Home Assistant Energy Dashboard with Southern California Edison (SCE)

This is how I got the Home Assistant Energy dashboard to show our home energy demand, solar production, and energy pushed to and pulled from Southern California Edison (SCE).

Adding SolarEdge To Home Assistant

We added solar in fall of 2022, and were looking for ways to see more details than the SolarEdge cloud website offered. Home Assistant has a SolarEdge integration and it works fine with all inverters that utilize their cloud. This is what the solar data looks like in the Home Assistant Energy dashboard after adding “solar (Lifetime energy)” in the configuration. (A full detail of the Energy configuration is below.)

The solar data alone is interesting, but basically the same as shown on the SolarEdge cloud. This specific graph is from July 17th, so keep that date in mind when checking other graphs below.

Monitoring Consumption, Not Just Generation

We live in Southern California, and our power company is Southern California Edison (SCE). Via their website, we can click a button to “View Usage” and see past consumption and generation. A given month looks like:

Each daily value is the difference between what we produced and what we consumed, as reported to SCE from our electric meter. There is also a hourly graph, again using July 17th as an example:

That’s useful to see when our highest usage hours are, and how much we send back to the grid. Neither graphs from SolarEdge or SCE shows us the power our house used during all hours of the day. That’s where joining both SolarEdge and SCE data together in Home Assistant can give us a full picture. Unfortunately, SCE has no API to query, or integration for Home Assistant. There has to be another way to get this data…

Getting Power Readings

Searching online, there are many ways to get the data about power coming and leaving your house, but it depends heavily on where you live and who your electric company is.

My research first led me to measuring the grid usage directly, using a tiny ESP32 SoC (system on a chip) with power clamps and reporting the data over WiFi to Home Assistant. Such a system is available from circuitsetup.us. The biggest problem would be shoving all the electronics safely into the electrical panel, and getting these measuring clamps around dangerous wiring. There has to be an easier way – like reading the electric meter directly! It’s already doing it, so why re-invent the wheel.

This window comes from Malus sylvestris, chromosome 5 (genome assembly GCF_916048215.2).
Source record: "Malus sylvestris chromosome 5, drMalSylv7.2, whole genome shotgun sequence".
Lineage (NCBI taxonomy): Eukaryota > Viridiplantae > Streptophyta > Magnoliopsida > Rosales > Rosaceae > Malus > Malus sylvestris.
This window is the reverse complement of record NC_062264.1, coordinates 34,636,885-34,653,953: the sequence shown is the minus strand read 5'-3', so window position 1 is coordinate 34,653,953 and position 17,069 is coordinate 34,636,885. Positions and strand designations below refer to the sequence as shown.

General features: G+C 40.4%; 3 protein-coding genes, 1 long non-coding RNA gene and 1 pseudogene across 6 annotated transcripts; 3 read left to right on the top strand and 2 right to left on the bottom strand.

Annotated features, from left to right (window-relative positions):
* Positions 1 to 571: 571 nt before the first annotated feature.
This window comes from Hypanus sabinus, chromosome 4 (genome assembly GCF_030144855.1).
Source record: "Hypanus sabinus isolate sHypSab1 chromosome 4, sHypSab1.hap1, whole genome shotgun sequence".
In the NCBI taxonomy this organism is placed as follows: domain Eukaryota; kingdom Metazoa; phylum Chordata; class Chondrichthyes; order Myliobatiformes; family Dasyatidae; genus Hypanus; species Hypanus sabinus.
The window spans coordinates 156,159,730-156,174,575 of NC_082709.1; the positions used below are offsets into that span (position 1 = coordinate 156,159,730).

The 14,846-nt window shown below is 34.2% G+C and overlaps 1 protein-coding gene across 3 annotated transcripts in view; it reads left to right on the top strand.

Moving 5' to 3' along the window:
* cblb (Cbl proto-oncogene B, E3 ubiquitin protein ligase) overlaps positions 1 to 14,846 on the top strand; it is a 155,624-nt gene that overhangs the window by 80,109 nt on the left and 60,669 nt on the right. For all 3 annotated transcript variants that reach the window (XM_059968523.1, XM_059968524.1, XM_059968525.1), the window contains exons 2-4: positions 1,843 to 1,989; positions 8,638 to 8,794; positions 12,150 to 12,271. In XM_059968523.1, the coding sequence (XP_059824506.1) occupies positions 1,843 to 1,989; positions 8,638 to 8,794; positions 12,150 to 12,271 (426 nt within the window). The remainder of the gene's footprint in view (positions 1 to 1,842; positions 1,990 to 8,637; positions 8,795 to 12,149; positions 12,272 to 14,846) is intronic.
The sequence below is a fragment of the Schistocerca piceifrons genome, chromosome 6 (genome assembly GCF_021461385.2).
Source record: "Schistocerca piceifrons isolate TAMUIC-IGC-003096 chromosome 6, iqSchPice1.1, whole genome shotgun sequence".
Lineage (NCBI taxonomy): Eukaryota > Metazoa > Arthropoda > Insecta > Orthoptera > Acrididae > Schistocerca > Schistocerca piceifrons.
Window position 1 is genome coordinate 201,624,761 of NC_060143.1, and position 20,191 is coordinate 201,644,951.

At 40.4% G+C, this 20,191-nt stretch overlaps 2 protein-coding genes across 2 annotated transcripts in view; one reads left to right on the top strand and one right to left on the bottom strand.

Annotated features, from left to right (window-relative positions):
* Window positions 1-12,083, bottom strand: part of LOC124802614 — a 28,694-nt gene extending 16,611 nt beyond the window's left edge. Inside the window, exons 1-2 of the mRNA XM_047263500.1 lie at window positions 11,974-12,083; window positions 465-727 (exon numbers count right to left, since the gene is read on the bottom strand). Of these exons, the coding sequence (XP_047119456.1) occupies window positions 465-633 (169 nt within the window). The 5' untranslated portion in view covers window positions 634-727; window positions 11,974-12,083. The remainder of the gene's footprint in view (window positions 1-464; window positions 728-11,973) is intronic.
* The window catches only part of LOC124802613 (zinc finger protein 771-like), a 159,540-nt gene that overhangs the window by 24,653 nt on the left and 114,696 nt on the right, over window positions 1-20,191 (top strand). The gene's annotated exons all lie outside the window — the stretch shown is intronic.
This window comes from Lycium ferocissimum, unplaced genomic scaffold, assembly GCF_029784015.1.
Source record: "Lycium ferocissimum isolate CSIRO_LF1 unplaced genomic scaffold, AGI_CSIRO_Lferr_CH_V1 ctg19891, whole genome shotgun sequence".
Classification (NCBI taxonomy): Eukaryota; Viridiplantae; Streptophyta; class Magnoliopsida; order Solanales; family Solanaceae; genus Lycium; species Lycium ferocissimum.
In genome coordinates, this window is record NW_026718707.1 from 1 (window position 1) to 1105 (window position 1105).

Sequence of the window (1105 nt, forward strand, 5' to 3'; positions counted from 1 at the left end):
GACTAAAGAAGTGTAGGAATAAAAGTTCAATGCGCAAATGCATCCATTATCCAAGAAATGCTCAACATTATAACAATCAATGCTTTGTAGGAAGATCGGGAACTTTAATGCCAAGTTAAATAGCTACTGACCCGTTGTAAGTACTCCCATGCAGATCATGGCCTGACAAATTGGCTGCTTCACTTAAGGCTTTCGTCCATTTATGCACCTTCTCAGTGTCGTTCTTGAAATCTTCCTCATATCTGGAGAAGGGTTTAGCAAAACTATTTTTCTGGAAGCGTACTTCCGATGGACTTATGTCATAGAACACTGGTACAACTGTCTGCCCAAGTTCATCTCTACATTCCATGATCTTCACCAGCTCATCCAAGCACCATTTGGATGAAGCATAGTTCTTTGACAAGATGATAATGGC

I found on HackADay.com that it is possible to read the communication from the meters via SDR (software-defined radio). I had a SDR USB stick already, so I attempted to use the software to read these values. It didn’t work. SCE doesn’t use the meters that transmit in this fashion, and there is also the complication of all meters broadcasting and repeating each other. Our specific meter would need to be filtered from all the noise.

The solution I used was also wireless, but less hacky. SCE allows the connection of specific ZigBee devices for real-time energy usage monitoring! The supported devices are listed on the SCE Home and Business Area Network (HAN) page, however newer devices from these companies could also work. I read from Home Assistant forums that Rainforest Automation products had a good local API and worked well. I ended up buying an Eagle 3 after determining the 2 models listed by SCE were no longer available. The list price at the time was $99, and SCE provides a $25 bill rebate after activation.